Controlling the Photon Effect

The easiest way to edit or color-correct the photon effect of an object is to edit its Irradiance parameter. This parameter is found on the Indirect Illumination tab of a surface shader’s property editor. The Irradiance parameter defines which color is displayed when a photon effect is triggered.

It is also possible to edit and alter caustic and global illumination effects using the render tree. The key to affecting photon effects is connecting a shader or tree of shaders to the Photon input of the material node.


The surface shader connected to the material node is usually connected to the Surface, Shadow, and Photon inputs, so you can control all of these parameters from one shader. If you wish to have independent control of each, you can define a specific shader per input. In this example, a Simple Lambert controls the surface and the Photon Irradiance controls the Photon input.

To add a shader to the photon input

1. Select the object to which you want to add a photon shader.

2. From Render toolbar, choose Get > Shader > Photon and select a shader. The only types of shaders you can connect to the Photon input are surface shaders (Blinn, Lambert, Phong, etc.) and special photon shaders. These shaders are:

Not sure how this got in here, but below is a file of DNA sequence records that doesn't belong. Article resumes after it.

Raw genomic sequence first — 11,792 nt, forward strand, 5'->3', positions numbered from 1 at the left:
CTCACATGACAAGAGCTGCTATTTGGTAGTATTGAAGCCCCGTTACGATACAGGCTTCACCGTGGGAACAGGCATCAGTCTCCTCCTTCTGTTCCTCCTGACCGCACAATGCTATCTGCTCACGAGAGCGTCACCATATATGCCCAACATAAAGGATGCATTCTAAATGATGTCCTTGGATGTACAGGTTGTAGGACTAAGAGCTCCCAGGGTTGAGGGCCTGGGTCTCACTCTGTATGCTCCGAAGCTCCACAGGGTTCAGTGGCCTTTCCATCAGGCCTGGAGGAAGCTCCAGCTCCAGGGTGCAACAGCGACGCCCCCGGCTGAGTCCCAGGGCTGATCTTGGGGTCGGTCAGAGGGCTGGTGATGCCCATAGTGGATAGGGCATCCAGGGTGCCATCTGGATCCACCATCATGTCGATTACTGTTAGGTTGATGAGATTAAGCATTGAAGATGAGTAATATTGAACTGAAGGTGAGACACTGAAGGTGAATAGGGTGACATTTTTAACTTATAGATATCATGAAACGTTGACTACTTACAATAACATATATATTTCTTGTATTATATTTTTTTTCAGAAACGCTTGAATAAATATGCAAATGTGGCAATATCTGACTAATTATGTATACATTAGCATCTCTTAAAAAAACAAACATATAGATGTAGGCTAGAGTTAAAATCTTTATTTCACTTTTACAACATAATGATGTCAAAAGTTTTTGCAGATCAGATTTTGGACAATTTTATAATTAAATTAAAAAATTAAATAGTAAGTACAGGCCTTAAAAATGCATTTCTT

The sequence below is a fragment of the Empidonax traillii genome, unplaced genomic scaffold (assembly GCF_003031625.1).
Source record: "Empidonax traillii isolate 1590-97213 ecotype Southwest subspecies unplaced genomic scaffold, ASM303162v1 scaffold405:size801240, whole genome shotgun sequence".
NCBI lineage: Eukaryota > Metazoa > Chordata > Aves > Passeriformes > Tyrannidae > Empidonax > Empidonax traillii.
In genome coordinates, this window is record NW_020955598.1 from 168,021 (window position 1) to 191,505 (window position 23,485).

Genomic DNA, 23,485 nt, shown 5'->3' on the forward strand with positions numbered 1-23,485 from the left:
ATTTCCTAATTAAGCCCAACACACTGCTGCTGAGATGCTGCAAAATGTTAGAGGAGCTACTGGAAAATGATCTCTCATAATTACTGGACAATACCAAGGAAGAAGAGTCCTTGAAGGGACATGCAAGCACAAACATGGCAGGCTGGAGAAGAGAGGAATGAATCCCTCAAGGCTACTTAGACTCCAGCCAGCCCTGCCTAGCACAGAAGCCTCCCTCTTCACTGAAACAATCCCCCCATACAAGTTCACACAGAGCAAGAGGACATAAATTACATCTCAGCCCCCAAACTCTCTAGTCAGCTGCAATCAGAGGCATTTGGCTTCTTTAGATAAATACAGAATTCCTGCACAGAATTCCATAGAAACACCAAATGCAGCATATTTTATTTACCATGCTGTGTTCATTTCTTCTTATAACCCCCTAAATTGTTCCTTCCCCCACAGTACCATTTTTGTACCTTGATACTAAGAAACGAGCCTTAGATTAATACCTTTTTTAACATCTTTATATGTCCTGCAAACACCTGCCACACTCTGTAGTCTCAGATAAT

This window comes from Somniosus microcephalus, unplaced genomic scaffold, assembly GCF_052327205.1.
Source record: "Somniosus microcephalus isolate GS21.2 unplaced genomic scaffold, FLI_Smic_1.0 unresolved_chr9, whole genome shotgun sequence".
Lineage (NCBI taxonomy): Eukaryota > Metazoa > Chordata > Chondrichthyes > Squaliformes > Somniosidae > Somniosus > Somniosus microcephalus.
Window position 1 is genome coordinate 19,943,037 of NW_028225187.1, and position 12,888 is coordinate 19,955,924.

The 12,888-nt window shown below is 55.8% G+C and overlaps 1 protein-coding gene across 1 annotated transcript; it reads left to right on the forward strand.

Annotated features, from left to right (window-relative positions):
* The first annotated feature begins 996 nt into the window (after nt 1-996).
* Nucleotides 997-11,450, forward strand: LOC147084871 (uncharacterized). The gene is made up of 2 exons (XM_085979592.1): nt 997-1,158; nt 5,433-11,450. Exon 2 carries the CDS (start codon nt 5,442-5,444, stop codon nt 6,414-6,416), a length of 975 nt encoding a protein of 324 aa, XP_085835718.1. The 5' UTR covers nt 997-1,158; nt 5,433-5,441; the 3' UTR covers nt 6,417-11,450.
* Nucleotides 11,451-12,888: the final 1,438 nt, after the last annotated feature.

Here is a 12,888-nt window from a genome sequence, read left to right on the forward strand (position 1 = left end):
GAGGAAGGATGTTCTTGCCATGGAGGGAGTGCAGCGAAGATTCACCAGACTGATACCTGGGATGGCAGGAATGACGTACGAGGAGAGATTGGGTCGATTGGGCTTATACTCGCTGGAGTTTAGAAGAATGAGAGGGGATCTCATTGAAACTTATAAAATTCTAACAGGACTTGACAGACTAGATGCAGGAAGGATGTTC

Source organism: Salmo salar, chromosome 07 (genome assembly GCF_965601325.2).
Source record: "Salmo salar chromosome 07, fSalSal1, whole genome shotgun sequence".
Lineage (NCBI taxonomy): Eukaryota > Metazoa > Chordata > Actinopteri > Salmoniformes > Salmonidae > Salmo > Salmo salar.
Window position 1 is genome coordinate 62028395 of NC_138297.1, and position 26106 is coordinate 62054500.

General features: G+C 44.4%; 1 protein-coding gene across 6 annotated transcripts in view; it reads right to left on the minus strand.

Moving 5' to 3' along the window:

- Photon Irradiance defines a color for the photon effect or applies a texture.

- Photon defines a separate Diffuse, Specular, and Transparency color (or texture) for the photon effect.

- Photon Render Tree specifies a Diffuse, Specular, Transparency, and Reflection color or texture. You also have control over the photon effect’s index of refraction.

3. Create the photon effect set up by defining a light, receiver, and caster as outlined Creating a Photon Effect.


The last shader to be connected to the Photon input must be either a surface shader or one of the photon shaders listed above. Otherwise, no photon effect is visible.

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